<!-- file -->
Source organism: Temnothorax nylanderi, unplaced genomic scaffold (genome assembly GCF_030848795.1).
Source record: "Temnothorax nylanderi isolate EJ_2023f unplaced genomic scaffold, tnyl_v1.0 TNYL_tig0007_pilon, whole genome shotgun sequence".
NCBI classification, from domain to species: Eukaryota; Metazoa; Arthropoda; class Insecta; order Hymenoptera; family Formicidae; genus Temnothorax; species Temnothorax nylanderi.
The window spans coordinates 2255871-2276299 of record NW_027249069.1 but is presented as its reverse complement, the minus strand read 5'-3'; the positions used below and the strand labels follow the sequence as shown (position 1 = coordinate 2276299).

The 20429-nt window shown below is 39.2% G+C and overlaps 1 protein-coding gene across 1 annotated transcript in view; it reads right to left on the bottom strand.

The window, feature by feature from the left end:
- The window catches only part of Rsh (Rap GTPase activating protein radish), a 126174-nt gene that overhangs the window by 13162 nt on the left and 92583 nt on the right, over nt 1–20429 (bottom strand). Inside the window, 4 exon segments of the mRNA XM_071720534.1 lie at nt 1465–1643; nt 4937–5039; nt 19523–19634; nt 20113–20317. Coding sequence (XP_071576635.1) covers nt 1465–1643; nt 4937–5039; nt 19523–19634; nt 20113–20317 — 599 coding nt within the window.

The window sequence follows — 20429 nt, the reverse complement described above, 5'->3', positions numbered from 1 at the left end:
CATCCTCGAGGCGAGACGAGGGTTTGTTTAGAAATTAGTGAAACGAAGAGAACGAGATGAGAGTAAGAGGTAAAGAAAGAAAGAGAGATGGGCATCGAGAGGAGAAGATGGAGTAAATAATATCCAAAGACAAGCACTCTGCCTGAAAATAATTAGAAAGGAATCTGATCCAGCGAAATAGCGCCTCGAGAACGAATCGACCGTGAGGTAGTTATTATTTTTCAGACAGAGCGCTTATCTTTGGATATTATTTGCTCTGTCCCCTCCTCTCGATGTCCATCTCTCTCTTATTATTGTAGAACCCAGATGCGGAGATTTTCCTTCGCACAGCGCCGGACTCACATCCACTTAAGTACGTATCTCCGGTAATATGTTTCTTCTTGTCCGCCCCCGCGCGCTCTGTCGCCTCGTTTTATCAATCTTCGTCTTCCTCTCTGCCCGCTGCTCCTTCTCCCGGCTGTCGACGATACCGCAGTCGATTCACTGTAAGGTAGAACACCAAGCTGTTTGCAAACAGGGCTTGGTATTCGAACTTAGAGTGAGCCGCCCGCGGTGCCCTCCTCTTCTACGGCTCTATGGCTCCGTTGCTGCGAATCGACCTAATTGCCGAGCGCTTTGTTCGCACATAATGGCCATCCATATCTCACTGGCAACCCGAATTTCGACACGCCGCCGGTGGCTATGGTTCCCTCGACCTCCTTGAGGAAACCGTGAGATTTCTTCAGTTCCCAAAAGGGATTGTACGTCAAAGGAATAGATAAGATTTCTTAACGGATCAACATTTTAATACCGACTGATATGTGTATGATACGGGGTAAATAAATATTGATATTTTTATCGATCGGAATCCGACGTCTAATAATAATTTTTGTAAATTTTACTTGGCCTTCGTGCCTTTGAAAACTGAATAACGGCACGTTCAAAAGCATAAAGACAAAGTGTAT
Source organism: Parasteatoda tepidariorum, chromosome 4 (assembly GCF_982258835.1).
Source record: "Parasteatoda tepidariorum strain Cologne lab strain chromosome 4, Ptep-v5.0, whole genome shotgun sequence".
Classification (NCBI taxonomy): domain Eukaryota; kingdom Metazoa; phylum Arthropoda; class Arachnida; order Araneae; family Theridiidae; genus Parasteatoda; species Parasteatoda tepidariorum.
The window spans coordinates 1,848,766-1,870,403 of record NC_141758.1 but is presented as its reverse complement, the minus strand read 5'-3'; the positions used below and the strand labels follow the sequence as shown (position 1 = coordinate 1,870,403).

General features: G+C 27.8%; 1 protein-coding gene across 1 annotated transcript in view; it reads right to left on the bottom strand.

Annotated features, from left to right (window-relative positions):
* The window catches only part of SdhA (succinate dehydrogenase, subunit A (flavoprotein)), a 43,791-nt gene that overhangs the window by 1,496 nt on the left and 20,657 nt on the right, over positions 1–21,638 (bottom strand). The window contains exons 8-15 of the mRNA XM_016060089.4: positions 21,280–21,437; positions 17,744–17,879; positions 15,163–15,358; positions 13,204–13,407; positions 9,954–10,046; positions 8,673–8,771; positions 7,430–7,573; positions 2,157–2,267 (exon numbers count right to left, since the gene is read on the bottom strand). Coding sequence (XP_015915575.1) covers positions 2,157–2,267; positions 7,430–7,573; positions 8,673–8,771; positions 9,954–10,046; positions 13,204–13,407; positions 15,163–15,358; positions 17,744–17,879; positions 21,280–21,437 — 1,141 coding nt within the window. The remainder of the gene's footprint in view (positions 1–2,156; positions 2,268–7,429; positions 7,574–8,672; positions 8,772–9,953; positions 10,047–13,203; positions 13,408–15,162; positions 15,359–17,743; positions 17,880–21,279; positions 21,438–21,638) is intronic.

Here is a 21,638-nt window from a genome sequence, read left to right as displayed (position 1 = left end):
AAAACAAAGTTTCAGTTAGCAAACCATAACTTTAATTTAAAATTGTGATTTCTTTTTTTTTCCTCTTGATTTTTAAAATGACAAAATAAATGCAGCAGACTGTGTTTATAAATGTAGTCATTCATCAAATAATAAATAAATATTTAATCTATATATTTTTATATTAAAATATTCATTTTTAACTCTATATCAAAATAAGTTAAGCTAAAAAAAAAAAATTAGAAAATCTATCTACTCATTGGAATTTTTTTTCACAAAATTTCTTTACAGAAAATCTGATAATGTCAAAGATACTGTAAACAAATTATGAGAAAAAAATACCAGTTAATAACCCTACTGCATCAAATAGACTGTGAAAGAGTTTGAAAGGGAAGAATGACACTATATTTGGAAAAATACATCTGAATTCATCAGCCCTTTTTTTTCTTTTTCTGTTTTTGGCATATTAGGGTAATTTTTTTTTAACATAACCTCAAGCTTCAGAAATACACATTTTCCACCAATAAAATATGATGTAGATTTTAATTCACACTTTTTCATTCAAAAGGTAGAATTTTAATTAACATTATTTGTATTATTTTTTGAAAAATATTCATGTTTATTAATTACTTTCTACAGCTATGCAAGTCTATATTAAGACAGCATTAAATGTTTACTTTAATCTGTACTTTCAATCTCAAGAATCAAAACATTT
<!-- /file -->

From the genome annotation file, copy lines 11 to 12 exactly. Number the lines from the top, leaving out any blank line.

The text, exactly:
Source record: "Parasteatoda tepidariorum strain Cologne lab strain chromosome 4, Ptep-v5.0, whole genome shotgun sequence".
Classification (NCBI taxonomy): domain Eukaryota; kingdom Metazoa; phylum Arthropoda; class Arachnida; order Araneae; family Theridiidae; genus Parasteatoda; species Parasteatoda tepidariorum.